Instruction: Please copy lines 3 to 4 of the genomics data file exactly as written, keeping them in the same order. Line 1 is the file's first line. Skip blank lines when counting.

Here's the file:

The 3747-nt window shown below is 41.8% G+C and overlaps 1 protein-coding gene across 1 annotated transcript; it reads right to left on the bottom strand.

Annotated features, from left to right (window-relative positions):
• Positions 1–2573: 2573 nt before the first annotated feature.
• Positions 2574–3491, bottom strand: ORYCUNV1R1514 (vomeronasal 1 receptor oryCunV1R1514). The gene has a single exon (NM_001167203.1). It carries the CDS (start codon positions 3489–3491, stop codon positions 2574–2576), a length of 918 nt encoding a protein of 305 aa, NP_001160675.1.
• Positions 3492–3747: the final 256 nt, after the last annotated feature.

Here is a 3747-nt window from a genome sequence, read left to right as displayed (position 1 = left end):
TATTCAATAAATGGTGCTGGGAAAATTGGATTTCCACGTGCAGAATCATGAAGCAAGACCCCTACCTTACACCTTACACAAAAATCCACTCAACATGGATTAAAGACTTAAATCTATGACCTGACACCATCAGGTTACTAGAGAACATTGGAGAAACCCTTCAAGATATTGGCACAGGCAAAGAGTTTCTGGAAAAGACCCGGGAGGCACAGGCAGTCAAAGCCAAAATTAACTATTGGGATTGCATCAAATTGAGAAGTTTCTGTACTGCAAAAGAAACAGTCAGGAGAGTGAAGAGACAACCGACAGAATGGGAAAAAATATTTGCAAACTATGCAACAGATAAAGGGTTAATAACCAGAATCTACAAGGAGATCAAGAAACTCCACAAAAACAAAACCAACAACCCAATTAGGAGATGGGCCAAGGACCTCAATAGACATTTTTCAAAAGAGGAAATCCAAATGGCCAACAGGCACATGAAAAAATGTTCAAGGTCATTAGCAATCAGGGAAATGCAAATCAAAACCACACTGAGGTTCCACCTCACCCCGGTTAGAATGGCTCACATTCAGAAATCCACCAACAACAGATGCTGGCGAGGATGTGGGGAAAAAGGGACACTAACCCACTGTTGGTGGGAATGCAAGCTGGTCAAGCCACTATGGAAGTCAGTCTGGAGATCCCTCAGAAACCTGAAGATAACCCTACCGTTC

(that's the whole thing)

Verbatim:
• Positions 1–2573: 2573 nt before the first annotated feature.
• Positions 2574–3491, bottom strand: ORYCUNV1R1514 (vomeronasal 1 receptor oryCunV1R1514). The gene has a single exon (NM_001167203.1). It carries the CDS (start codon positions 3489–3491, stop codon positions 2574–2576), a length of 918 nt encoding a protein of 305 aa, NP_001160675.1.